The drop in the number of families who rely on traditional food has not been as pronounced in Italy, which may explain why under 20% of Italian men are in the overweight or seriously overweight categories with only 4.3% in the latter. For women the total is slightly lower, though 5.4% are in the serious category. But they too are losing their good eating habits, says Michele Carruba, director of the Research Center on Obesity at the University of Milan. He says bringing back Mediterranean values "means going head-to-head with some powerful economic groups. The advertising budget of Coke alone is a lot more than Italy spends on food research."

The family meal theme has been seized upon by the church. A headline in the Italian bishops' daily paper Avvenire in November read: "The Hamburger? It's Atheist." Beneath it, historian Massimo Salani argued that people have forgotten the sacredness of food. "What's missing is the community and sharing aspect," he says. "Certainly fast food isn't a Catholic model." An accompanying editorial decries a "monstruous regression" in Italian eating habits.

Most experts think the only way to restore the Mediterranean diet to those who invented it is by education, but few governments give it a high priority. A spokesman for the Health Ministry in Madrid said it had no statistics on obesity, and no plans to gather them. Portugal's Do Carmo says, "There is no money for this in our health service." In Greece, despite a campaign under way by Trichopoulou to promote paradosiako, or traditional, products, the Health Ministry this year scrapped its department dealing with nutrition, according to Health official Olympia Thoma.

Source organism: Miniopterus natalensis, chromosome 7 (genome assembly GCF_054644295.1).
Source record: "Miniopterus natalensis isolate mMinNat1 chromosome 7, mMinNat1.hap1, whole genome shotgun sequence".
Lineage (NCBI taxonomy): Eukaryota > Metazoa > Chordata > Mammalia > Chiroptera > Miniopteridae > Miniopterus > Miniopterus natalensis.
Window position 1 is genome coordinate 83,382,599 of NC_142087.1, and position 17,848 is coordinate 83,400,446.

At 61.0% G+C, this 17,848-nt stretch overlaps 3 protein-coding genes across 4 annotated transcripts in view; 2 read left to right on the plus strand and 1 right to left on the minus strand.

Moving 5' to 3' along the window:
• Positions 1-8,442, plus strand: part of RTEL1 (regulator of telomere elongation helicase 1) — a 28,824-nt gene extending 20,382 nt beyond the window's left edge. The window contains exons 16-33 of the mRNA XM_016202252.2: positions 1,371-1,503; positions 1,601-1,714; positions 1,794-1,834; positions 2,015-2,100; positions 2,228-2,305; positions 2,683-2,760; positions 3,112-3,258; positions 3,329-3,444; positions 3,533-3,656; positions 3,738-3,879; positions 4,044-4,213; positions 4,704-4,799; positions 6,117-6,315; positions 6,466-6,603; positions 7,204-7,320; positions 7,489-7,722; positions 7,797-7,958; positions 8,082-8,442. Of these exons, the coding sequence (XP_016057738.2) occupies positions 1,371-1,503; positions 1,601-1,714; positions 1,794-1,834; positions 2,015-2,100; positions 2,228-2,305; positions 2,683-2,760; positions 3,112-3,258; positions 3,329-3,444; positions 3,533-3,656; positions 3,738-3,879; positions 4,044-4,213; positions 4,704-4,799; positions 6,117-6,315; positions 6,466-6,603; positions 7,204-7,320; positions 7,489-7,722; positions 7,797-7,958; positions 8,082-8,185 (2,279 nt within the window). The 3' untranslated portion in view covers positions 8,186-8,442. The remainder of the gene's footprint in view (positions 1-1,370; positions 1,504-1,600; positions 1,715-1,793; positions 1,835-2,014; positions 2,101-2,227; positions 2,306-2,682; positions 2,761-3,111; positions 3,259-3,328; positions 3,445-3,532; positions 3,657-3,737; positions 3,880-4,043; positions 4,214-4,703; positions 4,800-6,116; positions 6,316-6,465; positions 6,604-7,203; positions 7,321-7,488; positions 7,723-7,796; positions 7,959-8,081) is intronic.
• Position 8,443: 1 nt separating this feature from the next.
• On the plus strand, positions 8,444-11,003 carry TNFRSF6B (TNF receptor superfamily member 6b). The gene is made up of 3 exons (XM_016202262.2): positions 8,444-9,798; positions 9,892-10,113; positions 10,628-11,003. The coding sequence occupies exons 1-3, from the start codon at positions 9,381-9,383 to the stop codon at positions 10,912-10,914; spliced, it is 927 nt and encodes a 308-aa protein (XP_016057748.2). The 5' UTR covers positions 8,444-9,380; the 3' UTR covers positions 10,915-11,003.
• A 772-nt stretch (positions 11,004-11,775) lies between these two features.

Not all the health news is bad for Greeks, however; in fact they upstage their fellow Europeans in many areas. They continue to live longer than most (they're seventh on a longevity table of 191 nations), and have the West's lowest incidence of heart disease. For reasons which may be unrelated to diet but which the pro-fat lobbies burgeoning in the United States may seize upon Greeks also have the E.U.'s lowest rate of dementia in people over 65: 4.1% to Finland's 13.6% at the top of the scale.

The key to this comforting news may be the diet the Greeks use but also abuse. Its most magic ingredient seems to be olive oil, in its virgin form. Various studies link it to reduced colon cancer, prevention of cardiovascular disease, lowering cholesterol and reducing arterial pressure. It may be coincidence, but Greeks are by far the world's biggest per capita consumers of olive oil averaging about 20 liters a year, seven more than the largest producers, the Spaniards. Like dark clouds, Greek stomachs may have a silver lining.

With reporting by Greg Burke/Rome, Anthee Carassava/Athens and Jane Walker/Madrid